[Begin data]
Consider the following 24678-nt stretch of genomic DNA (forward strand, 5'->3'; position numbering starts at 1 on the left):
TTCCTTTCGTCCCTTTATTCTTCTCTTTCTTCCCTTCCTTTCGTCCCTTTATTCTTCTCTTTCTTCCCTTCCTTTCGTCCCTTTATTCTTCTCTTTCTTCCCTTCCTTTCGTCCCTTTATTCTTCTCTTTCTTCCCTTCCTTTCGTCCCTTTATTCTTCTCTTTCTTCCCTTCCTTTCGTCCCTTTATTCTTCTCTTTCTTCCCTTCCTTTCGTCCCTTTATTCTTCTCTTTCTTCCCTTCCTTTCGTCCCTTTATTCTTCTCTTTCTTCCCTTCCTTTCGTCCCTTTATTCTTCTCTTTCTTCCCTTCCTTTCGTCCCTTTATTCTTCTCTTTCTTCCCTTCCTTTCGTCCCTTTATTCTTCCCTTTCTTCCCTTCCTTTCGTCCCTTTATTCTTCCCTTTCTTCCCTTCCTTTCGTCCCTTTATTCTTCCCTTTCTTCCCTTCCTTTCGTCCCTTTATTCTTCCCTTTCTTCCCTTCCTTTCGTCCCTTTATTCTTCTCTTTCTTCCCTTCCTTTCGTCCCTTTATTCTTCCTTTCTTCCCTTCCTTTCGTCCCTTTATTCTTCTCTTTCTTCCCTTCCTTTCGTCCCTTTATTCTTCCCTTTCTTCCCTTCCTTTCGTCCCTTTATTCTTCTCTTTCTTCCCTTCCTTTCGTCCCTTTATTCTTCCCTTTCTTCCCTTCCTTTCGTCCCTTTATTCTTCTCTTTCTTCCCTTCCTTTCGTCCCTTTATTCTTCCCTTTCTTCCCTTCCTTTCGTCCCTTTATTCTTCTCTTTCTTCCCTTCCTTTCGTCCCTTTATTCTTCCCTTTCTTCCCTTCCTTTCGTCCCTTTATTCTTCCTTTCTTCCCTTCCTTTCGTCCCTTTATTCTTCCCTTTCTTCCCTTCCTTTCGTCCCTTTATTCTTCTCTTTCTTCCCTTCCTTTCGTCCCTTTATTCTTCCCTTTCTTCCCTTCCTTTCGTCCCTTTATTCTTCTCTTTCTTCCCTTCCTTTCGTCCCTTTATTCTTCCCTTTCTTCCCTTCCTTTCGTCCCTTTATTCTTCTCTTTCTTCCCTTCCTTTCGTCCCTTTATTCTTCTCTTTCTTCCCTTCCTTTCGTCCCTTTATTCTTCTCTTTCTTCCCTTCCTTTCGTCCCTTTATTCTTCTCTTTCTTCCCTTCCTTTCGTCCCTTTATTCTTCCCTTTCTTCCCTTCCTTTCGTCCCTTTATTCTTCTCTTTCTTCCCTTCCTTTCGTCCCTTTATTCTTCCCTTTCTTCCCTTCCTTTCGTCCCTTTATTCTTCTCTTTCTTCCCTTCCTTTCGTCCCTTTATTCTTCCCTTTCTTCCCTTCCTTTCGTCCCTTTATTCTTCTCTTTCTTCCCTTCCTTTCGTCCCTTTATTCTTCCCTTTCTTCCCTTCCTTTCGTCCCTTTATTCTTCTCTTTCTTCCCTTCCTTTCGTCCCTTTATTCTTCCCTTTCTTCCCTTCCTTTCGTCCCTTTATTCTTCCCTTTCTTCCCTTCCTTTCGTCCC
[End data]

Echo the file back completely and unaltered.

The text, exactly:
Consider the following 24678-nt stretch of genomic DNA (forward strand, 5'->3'; position numbering starts at 1 on the left):
TTCCTTTCGTCCCTTTATTCTTCTCTTTCTTCCCTTCCTTTCGTCCCTTTATTCTTCTCTTTCTTCCCTTCCTTTCGTCCCTTTATTCTTCTCTTTCTTCCCTTCCTTTCGTCCCTTTATTCTTCTCTTTCTTCCCTTCCTTTCGTCCCTTTATTCTTCTCTTTCTTCCCTTCCTTTCGTCCCTTTATTCTTCTCTTTCTTCCCTTCCTTTCGTCCCTTTATTCTTCTCTTTCTTCCCTTCCTTTCGTCCCTTTATTCTTCTCTTTCTTCCCTTCCTTTCGTCCCTTTATTCTTCTCTTTCTTCCCTTCCTTTCGTCCCTTTATTCTTCTCTTTCTTCCCTTCCTTTCGTCCCTTTATTCTTCCCTTTCTTCCCTTCCTTTCGTCCCTTTATTCTTCCCTTTCTTCCCTTCCTTTCGTCCCTTTATTCTTCCCTTTCTTCCCTTCCTTTCGTCCCTTTATTCTTCCCTTTCTTCCCTTCCTTTCGTCCCTTTATTCTTCTCTTTCTTCCCTTCCTTTCGTCCCTTTATTCTTCCTTTCTTCCCTTCCTTTCGTCCCTTTATTCTTCTCTTTCTTCCCTTCCTTTCGTCCCTTTATTCTTCCCTTTCTTCCCTTCCTTTCGTCCCTTTATTCTTCTCTTTCTTCCCTTCCTTTCGTCCCTTTATTCTTCCCTTTCTTCCCTTCCTTTCGTCCCTTTATTCTTCTCTTTCTTCCCTTCCTTTCGTCCCTTTATTCTTCCCTTTCTTCCCTTCCTTTCGTCCCTTTATTCTTCTCTTTCTTCCCTTCCTTTCGTCCCTTTATTCTTCCCTTTCTTCCCTTCCTTTCGTCCCTTTATTCTTCCTTTCTTCCCTTCCTTTCGTCCCTTTATTCTTCCCTTTCTTCCCTTCCTTTCGTCCCTTTATTCTTCTCTTTCTTCCCTTCCTTTCGTCCCTTTATTCTTCCCTTTCTTCCCTTCCTTTCGTCCCTTTATTCTTCTCTTTCTTCCCTTCCTTTCGTCCCTTTATTCTTCCCTTTCTTCCCTTCCTTTCGTCCCTTTATTCTTCTCTTTCTTCCCTTCCTTTCGTCCCTTTATTCTTCTCTTTCTTCCCTTCCTTTCGTCCCTTTATTCTTCTCTTTCTTCCCTTCCTTTCGTCCCTTTATTCTTCTCTTTCTTCCCTTCCTTTCGTCCCTTTATTCTTCCCTTTCTTCCCTTCCTTTCGTCCCTTTATTCTTCTCTTTCTTCCCTTCCTTTCGTCCCTTTATTCTTCCCTTTCTTCCCTTCCTTTCGTCCCTTTATTCTTCTCTTTCTTCCCTTCCTTTCGTCCCTTTATTCTTCCCTTTCTTCCCTTCCTTTCGTCCCTTTATTCTTCTCTTTCTTCCCTTCCTTTCGTCCCTTTATTCTTCCCTTTCTTCCCTTCCTTTCGTCCCTTTATTCTTCTCTTTCTTCCCTTCCTTTCGTCCCTTTATTCTTCCCTTTCTTCCCTTCCTTTCGTCCCTTTATTCTTCCCTTTCTTCCCTTCCTTTCGTCCC